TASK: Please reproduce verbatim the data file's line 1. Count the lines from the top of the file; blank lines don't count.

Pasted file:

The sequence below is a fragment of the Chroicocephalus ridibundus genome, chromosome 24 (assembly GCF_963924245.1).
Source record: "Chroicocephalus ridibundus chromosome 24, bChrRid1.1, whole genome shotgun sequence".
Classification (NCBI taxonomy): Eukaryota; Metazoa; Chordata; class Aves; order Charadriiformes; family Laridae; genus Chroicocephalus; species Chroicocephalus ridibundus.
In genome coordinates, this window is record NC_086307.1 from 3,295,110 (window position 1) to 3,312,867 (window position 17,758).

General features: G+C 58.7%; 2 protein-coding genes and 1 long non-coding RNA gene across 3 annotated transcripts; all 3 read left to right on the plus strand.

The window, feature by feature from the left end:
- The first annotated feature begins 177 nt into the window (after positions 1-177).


The sequence below is a fragment of the Chroicocephalus ridibundus genome, chromosome 24 (assembly GCF_963924245.1).